There’s a road that seems endless.
There’s a landscape made of nothing.
And following that road that takes who knows where, we find Mark walking, with his love for poetry, for love itself, and for freedom, that kind of freedom that allows you to be who you are, in all your complexity.
The character of Mark in “Land of Dreams” is played by William Moseley, who seems to have walked that path himself, to find himself again and realize that everyone is valuable in their own way. We sat with William to talk about his approach to the script, and how it is unapologetic in showing the turn that the world could potentially take, the truth he’s discovered about himself, and his desire to keep making artistic films, alongside fun ones.
Without forgetting a good tea bag to always carry with him along that journey through cinema, poetry, fears, and dreams: in other words, through life.
What was your first reaction when you read the script, and what was the first question you asked the director?
When I read the script, first of all, I really liked all the political commentaries, I liked the way it was a meditation on a lot of different political subjects, on immigration, on the socio-economic differences between people, the policing of people’s lives and dreams, all different subjects and things I believe in as a person. The world has been going in a very unregulated way, the way that we’ve come to unregulated social media where people can put up anything and anyone can look at it and anyone can take what they want from their life. Us, for example, having this conversation right now, if we mentioned blue dresses, suddenly I imagine my phone would start showing me blue dresses and where to buy them, and your phone too! [laughs] That’s crazy, that these phones that we use are literally listening to our conversations, and so, in 30 years, if it were still an unregulated space, who’s to say why they wouldn’t regulate also our dreams and try to get control of them and try to squash them because that’s the freedom that we have: we have a freedom to dream, freedom to be whoever we want to be, to stand for whatever we want to stand for. I liked that the film was unapologetic about where the world could potentially go.
And now I will probably get lots of ads about blue dresses after this… but that’s okay!
How did you step into Mark’s shoes and what was the main challenge you had to face? How did you overcome it?
It’s a lovely question! He’s quite a complex character, and at the very beginning, I think, everyone thinks, “This guy’s a weirdo,” but what I liked about Mark was that he doesn’t follow any of the parameters that are set to people, and they’re all parameters that exist but we don’t even know they’re existing, and they’re restraining us, they’re holding us back. He’s not perfect, he has a lot of problems, in a way, he’s so liberal that he almost has a dark side to that, as well, and an anti-world that also isn’t great, he’s multi-layered. I grew up in a hippie town, in a country full of artists and musicians, and we were always doing interesting things: I knew those people would have liked Mark, and I knew they were real people and this was a real person, so I thought of these people that I knew growing up, and I channeled them through myself to play him as true as I could.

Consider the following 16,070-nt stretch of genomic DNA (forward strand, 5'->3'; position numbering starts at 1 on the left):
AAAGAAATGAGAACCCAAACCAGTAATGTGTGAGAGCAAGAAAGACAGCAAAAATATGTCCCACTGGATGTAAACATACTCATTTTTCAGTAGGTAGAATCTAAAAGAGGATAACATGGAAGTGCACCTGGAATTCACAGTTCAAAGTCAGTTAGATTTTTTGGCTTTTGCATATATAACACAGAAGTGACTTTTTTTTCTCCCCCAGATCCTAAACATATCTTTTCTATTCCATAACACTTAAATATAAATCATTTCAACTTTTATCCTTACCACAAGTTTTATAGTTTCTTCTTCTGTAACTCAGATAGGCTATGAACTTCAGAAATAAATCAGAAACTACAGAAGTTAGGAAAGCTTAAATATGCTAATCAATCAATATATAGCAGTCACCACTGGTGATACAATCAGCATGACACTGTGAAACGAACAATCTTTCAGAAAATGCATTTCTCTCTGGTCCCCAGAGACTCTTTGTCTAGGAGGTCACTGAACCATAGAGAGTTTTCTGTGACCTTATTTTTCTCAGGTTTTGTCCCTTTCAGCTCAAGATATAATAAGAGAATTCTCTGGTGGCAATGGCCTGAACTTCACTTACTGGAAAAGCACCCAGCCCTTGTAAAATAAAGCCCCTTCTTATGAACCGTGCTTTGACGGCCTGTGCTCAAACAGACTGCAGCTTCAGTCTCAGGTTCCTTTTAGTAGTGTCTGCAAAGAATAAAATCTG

“We have a freedom to dream, freedom to be whoever we want to be, to stand for whatever we want to stand for. I liked that the film was unapologetic about where the world could potentially go.”
It’s great that you had an experience you could take inspiration from.
How did you work with Matt Dillon, instead, on the dynamics between your two characters?
There’s a massive difference between Alan and Mark, he’s the ultra-masculine representation of America, while, to me, Mark was always like a sort of “Bob Dylan” kind of American, a poet, a feminist, into the romanticism of the human spirit, whereas Alan is someone’s who’s seen it all, and he’s very cynical about society, not that he’s wrong. About working with Matt, I’ve seen his movies and I know Matt is a real American, he’s a really brilliant actor and a really strong guy, and I knew that if he just said these lines without his artistic self – which is what he did because he’s a very sensitive artistic person –, if he took that side of himself out, and he was just the strong version of himself, then I would be fine because I would just be a “Bob Dylan” kind of aspect and we would play against each other.
The movie is also about knowing yourself, knowing where you come from, where you’re going, and it’s also about being part of a society and how, sometimes, we pretend to be someone else to be part of it. Has this aspect influenced your approach to your character? Have you ever experienced that kind of feeling, of need to pretend and respect society’s rules to fit, before?
Yeah, I thought it for a long time. I’ve lived in LA for 10 years and I’ve often felt like I didn’t fit in, I’ve often felt like an outsider myself, and that can be very hard when your young because you don’t have the maturity to understand that there’s nothing wrong with you, and not to think what everybody else thinks. I struggled with that as I thought: “Maybe, if I’m more like this…” or “It would be better if I’m more like that, even for my career,” “This is what an actor should be, this is what I should be like.” And then, as you get older, you just begin to realize that your person, the way you think, is valuable as anybody else’s, that you must value yourself. Then, I actually left LA and I moved back to the countryside where I grew up: I just wanted to be myself and not be anything other than who I am. I’m glad I’m that person now.
“I’ve lived in LA for 10 years and I’ve often felt like I didn’t fit in, I’ve often felt like an outsider myself, and that can be very hard when your young because you don’t have the maturity to understand that there’s nothing wrong with you, and not to think what everybody else thinks.”
You’ve found yourself again, that’s the most important thing, I believe.
Did you discover something new about yourself through this experience?